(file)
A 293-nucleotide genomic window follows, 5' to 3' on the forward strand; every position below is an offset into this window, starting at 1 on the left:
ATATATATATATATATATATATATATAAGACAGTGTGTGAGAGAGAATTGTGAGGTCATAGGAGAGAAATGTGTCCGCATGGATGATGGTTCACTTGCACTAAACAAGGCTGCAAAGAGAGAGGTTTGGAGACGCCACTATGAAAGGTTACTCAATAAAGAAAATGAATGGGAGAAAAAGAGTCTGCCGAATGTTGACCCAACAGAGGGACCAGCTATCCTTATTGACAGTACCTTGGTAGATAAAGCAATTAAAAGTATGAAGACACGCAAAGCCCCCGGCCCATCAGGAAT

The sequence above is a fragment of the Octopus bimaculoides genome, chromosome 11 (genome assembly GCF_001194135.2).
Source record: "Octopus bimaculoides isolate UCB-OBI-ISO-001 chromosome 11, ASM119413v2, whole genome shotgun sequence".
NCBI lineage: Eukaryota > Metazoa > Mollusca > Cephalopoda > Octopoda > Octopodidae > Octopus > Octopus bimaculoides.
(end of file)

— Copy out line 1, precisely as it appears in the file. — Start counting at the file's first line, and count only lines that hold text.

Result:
A 293-nucleotide genomic window follows, 5' to 3' on the forward strand; every position below is an offset into this window, starting at 1 on the left: